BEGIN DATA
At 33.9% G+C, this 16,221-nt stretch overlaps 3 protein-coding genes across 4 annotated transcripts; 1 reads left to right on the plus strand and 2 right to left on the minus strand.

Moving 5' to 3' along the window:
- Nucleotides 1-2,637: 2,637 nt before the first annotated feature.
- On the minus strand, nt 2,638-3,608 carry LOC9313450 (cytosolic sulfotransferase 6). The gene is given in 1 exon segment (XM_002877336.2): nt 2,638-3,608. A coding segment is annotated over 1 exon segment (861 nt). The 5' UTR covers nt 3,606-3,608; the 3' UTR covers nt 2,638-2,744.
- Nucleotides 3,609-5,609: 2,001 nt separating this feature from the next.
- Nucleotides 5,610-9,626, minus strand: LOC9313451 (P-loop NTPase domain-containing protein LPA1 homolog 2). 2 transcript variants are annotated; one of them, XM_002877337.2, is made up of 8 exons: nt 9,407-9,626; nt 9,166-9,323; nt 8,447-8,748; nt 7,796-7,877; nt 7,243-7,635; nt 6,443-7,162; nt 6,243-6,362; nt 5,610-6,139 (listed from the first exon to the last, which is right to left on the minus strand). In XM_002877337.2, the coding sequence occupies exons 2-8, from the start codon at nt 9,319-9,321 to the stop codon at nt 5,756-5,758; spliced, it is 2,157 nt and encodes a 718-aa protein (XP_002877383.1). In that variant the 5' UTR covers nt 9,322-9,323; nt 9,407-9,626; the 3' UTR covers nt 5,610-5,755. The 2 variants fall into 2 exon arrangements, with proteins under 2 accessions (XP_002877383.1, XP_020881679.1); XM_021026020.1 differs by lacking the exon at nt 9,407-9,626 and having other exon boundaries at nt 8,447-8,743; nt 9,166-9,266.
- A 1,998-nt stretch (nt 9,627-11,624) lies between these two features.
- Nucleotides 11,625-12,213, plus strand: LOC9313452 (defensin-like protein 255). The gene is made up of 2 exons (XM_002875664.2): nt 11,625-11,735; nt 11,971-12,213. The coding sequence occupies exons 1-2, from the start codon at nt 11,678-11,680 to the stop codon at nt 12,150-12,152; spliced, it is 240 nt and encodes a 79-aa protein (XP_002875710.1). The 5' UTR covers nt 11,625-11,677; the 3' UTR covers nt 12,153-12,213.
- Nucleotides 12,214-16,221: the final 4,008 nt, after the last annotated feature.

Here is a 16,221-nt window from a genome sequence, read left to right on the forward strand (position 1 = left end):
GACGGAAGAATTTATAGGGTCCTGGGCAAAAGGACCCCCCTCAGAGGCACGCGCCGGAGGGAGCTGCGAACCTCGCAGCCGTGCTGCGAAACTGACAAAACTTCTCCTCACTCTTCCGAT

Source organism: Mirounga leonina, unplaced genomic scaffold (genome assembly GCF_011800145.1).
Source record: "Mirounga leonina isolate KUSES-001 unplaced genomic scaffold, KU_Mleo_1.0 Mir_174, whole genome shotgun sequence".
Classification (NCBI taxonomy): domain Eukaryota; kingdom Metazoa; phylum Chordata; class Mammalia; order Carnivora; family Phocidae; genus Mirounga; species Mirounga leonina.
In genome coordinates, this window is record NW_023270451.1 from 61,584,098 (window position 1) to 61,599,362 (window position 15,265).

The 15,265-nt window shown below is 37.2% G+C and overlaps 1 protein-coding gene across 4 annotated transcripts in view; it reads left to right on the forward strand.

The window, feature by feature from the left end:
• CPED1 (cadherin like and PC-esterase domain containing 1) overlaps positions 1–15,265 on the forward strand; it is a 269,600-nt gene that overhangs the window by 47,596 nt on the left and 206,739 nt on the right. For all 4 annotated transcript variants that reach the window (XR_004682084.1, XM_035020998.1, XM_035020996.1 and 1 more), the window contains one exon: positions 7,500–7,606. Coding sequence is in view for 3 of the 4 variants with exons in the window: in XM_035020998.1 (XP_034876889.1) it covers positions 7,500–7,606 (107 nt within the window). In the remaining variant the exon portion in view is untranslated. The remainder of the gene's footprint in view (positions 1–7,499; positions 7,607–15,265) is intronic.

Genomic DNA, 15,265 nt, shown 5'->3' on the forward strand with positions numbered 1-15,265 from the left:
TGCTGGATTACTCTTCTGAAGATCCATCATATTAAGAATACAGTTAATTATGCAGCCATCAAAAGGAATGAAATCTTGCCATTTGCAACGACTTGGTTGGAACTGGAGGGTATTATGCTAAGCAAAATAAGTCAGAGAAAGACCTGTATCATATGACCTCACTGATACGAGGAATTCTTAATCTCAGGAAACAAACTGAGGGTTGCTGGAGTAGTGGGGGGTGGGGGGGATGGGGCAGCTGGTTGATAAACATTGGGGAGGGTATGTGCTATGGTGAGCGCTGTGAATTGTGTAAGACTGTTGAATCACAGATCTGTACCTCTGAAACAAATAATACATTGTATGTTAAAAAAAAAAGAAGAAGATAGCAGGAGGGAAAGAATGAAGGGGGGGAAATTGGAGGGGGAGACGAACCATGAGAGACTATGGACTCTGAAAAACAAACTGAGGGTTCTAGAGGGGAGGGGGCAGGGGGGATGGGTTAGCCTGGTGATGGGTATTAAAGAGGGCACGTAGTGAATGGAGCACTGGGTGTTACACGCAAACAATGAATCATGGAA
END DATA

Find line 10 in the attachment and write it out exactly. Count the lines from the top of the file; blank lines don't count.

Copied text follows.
Here is a 16,221-nt window from a genome sequence, read left to right on the forward strand (position 1 = left end):